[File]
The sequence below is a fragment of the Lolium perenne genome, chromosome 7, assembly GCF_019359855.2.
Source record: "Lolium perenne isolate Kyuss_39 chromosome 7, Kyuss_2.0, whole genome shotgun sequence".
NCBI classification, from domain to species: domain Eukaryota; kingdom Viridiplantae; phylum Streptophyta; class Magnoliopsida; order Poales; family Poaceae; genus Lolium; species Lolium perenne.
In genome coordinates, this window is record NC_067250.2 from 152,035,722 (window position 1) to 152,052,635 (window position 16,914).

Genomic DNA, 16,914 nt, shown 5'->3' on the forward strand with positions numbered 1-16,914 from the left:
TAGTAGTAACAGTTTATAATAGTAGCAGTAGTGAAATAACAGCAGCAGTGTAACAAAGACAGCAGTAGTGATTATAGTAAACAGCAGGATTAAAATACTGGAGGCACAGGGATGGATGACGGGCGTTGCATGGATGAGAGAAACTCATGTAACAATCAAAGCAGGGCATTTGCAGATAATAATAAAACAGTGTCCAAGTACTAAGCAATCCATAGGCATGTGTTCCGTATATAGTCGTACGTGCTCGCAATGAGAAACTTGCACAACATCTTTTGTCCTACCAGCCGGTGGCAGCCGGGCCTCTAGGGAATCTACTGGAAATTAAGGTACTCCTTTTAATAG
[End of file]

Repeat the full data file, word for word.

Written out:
The sequence below is a fragment of the Lolium perenne genome, chromosome 7, assembly GCF_019359855.2.
Source record: "Lolium perenne isolate Kyuss_39 chromosome 7, Kyuss_2.0, whole genome shotgun sequence".
NCBI classification, from domain to species: domain Eukaryota; kingdom Viridiplantae; phylum Streptophyta; class Magnoliopsida; order Poales; family Poaceae; genus Lolium; species Lolium perenne.
In genome coordinates, this window is record NC_067250.2 from 152,035,722 (window position 1) to 152,052,635 (window position 16,914).

Genomic DNA, 16,914 nt, shown 5'->3' on the forward strand with positions numbered 1-16,914 from the left:
TAGTAGTAACAGTTTATAATAGTAGCAGTAGTGAAATAACAGCAGCAGTGTAACAAAGACAGCAGTAGTGATTATAGTAAACAGCAGGATTAAAATACTGGAGGCACAGGGATGGATGACGGGCGTTGCATGGATGAGAGAAACTCATGTAACAATCAAAGCAGGGCATTTGCAGATAATAATAAAACAGTGTCCAAGTACTAAGCAATCCATAGGCATGTGTTCCGTATATAGTCGTACGTGCTCGCAATGAGAAACTTGCACAACATCTTTTGTCCTACCAGCCGGTGGCAGCCGGGCCTCTAGGGAATCTACTGGAAATTAAGGTACTCCTTTTAATAG